My mom cocks her head and purses her lips. "Sorry I wasn't keeping an eye on it, girls. There's a really good movie on and well, I guess I was hoping you'd get a few nights off."
Dani flicks her eyes at Margo and Zahara — then flashes a tiny smile at my mom. "It's okay, Mrs. Harris, my mom didn't see it right away, either."
"But she did see it," Margo says. "We didn't have to come fetch you."
"We're all together now," Sascha says quietly. "Let's just go."
"I need to find a hat first." I grab my wool cape from the coat rack and open the closet.
"For God's sake," Zahara says, "it's not that cold!"
I give her a hard look but close the door. "Fine."
Sascha squeezes my hand with icy fingers as we head to the mudroom. "You're going to wish you had a hat — it is that cold."
Of course Sascha wouldn't be caught dead in a hat — she totally gets off on her long black hair swirling behind her as we ride. Like anyone is watching. But me, I'll take warmth over vanity, and it's not like a hat could make a dent in my curls.
"Bye, girls," my mom calls. "Be careful."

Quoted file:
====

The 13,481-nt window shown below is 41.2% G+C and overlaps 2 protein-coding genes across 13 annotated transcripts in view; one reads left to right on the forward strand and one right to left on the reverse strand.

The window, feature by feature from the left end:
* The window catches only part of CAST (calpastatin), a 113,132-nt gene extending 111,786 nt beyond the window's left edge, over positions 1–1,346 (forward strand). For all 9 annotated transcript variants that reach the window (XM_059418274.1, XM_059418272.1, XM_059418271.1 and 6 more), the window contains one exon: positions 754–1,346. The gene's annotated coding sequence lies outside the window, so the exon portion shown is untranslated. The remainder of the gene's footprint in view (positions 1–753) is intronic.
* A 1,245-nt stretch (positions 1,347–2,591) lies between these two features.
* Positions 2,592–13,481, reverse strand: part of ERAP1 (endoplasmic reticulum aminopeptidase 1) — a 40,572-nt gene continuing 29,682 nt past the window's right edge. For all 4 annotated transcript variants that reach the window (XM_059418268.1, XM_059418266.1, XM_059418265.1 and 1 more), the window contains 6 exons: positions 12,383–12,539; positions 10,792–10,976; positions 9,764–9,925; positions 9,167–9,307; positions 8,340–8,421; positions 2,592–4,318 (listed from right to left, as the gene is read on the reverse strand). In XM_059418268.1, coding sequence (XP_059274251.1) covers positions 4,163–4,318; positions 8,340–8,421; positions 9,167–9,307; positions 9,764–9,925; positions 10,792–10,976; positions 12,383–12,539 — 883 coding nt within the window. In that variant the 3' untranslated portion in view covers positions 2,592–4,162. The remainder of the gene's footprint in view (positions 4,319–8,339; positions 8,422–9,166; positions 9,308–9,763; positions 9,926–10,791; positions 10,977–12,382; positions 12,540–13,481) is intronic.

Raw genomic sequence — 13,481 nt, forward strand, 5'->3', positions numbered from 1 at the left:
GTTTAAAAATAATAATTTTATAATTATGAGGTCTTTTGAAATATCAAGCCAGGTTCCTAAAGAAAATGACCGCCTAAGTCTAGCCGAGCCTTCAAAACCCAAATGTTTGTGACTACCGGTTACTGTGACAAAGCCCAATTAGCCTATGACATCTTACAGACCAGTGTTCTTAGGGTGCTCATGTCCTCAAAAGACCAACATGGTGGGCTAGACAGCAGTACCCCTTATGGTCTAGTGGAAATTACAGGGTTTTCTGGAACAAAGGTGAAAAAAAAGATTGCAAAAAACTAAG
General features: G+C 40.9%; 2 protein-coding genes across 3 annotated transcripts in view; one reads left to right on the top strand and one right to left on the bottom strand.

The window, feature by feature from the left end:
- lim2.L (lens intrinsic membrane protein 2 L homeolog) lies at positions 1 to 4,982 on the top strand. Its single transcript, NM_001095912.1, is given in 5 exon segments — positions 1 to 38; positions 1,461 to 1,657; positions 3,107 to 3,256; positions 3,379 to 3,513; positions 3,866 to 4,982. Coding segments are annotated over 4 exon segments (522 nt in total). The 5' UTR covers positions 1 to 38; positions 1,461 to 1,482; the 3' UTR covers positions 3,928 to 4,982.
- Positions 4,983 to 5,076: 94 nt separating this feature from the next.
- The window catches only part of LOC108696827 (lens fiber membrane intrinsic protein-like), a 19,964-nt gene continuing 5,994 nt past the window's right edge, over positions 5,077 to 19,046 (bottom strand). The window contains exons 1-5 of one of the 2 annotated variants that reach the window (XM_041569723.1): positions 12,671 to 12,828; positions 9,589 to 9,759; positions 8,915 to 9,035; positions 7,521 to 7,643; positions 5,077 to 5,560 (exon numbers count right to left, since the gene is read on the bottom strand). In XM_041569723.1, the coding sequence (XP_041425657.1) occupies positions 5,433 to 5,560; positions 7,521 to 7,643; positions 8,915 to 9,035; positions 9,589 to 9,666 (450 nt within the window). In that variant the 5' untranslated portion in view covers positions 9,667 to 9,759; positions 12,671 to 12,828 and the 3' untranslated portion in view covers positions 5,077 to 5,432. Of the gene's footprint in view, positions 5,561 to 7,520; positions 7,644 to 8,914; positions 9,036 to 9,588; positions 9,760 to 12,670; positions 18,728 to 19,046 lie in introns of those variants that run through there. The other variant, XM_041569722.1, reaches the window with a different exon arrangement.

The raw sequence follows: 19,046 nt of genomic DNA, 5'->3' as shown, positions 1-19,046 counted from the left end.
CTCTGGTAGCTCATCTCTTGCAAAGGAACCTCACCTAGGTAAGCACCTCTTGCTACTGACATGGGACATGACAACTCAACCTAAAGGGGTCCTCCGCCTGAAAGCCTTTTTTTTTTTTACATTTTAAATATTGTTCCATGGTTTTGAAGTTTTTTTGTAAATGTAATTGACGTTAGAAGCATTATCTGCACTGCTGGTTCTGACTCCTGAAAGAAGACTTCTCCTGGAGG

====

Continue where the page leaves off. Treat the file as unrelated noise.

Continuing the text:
I fasten my cape, grab my broom, and follow them out. Sascha was right — it's freaking cold. The wind whips around my face sucking the warm air away. "Just a minute." As I head back into the house my broom jerks in my hand ready to fly, and I clutch the smooth handle to keep from losing my grip. I rummage through the bins in the closet and snag my purple hat.
When I get back outside, Zahara's jaw is clenched tight — I hear her clacking the tongue stud impatiently on her teeth.
Margo smirks. "That's real stylish!"
I pull the wool down over my ears. "Thanks!"
We mount our sticks, and Sascha says, "I'll do it." She shakes her long hair so it fans out around her shoulders. "We fly in darkness for the good of all, let us pass unseen till we land again."
A shimmering fog envelops us and we're off. I tip my broom toward the sky and rise up. The frigid air cuts through my cape and I make a mental note to get my heavy sweaters down from the attic.
Margo flies alongside me. "Your mother needs to get it together. Helena isn't going to tolerate this crap."